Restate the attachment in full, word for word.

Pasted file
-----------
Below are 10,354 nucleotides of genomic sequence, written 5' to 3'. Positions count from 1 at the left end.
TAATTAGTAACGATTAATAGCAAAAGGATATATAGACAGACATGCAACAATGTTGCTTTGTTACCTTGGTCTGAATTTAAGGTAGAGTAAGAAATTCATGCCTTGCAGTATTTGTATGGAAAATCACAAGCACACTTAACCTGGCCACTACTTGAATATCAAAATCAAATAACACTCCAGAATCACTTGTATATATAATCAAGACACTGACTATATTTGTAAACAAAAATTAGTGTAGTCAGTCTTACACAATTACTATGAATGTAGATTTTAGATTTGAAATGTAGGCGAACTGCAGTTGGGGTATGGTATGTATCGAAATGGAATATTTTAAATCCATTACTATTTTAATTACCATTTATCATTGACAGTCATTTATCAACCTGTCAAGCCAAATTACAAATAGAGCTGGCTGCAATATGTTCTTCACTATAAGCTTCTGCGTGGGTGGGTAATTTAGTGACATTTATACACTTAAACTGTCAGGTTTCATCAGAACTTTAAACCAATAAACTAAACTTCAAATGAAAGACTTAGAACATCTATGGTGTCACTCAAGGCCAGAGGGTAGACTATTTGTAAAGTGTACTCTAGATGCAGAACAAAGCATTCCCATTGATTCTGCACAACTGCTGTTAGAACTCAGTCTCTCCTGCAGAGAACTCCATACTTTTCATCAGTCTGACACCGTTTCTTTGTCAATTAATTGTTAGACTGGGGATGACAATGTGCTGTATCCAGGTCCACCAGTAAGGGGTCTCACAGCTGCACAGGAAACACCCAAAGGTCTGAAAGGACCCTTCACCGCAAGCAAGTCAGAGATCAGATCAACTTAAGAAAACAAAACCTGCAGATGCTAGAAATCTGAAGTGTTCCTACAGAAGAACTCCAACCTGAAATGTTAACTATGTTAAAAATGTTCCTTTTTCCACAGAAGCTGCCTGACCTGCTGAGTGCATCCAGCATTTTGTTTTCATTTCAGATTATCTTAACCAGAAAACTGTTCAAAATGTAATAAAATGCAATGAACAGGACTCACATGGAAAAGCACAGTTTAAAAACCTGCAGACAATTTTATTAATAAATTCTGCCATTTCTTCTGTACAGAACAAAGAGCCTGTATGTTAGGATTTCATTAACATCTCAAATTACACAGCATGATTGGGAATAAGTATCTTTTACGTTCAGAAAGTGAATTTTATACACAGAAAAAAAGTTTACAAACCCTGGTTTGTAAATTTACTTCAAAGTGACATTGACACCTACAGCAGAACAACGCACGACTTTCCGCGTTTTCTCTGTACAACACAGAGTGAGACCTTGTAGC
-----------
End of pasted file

Below are 10,354 nucleotides of genomic sequence, written 5' to 3'. Positions count from 1 at the left end.
TAATTAGTAACGATTAATAGCAAAAGGATATATAGACAGACATGCAACAATGTTGCTTTGTTACCTTGGTCTGAATTTAAGGTAGAGTAAGAAATTCATGCCTTGCAGTATTTGTATGGAAAATCACAAGCACACTTAACCTGGCCACTACTTGAATATCAAAATCAAATAACACTCCAGAATCACTTGTATATATAATCAAGACACTGACTATATTTGTAAACAAAAATTAGTGTAGTCAGTCTTACACAATTACTATGAATGTAGATTTTAGATTTGAAATGTAGGCGAACTGCAGTTGGGGTATGGTATGTATCGAAATGGAATATTTTAAATCCATTACTATTTTAATTACCATTTATCATTGACAGTCATTTATCAACCTGTCAAGCCAAATTACAAATAGAGCTGGCTGCAATATGTTCTTCACTATAAGCTTCTGCGTGGGTGGGTAATTTAGTGACATTTATACACTTAAACTGTCAGGTTTCATCAGAACTTTAAACCAATAAACTAAACTTCAAATGAAAGACTTAGAACATCTATGGTGTCACTCAAGGCCAGAGGGTAGACTATTTGTAAAGTGTACTCTAGATGCAGAACAAAGCATTCCCATTGATTCTGCACAACTGCTGTTAGAACTCAGTCTCTCCTGCAGAGAACTCCATACTTTTCATCAGTCTGACACCGTTTCTTTGTCAATTAATTGTTAGACTGGGGATGACAATGTGCTGTATCCAGGTCCACCAGTAAGGGGTCTCACAGCTGCACAGGAAACACCCAAAGGTCTGAAAGGACCCTTCACCGCAAGCAAGTCAGAGATCAGATCAACTTAAGAAAACAAAACCTGCAGATGCTAGAAATCTGAAGTGTTCCTACAGAAGAACTCCAACCTGAAATGTTAACTATGTTAAAAATGTTCCTTTTTCCACAGAAGCTGCCTGACCTGCTGAGTGCATCCAGCATTTTGTTTTCATTTCAGATTATCTTAACCAGAAAACTGTTCAAAATGTAATAAAATGCAATGAACAGGACTCACATGGAAAAGCACAGTTTAAAAACCTGCAGACAATTTTATTAATAAATTCTGCCATTTCTTCTGTACAGAACAAAGAGCCTGTATGTTAGGATTTCATTAACATCTCAAATTACACAGCATGATTGGGAATAAGTATCTTTTACGTTCAGAAAGTGAATTTTATACACAGAAAAAAAGTTTACAAACCCTGGTTTGTAAATTTACTTCAAAGTGACATTGACACCTACAGCAGAACAACGCACGACTTTCCGCGTTTTCTCTGTACAACACAGAGTGAGACCTTGTAGC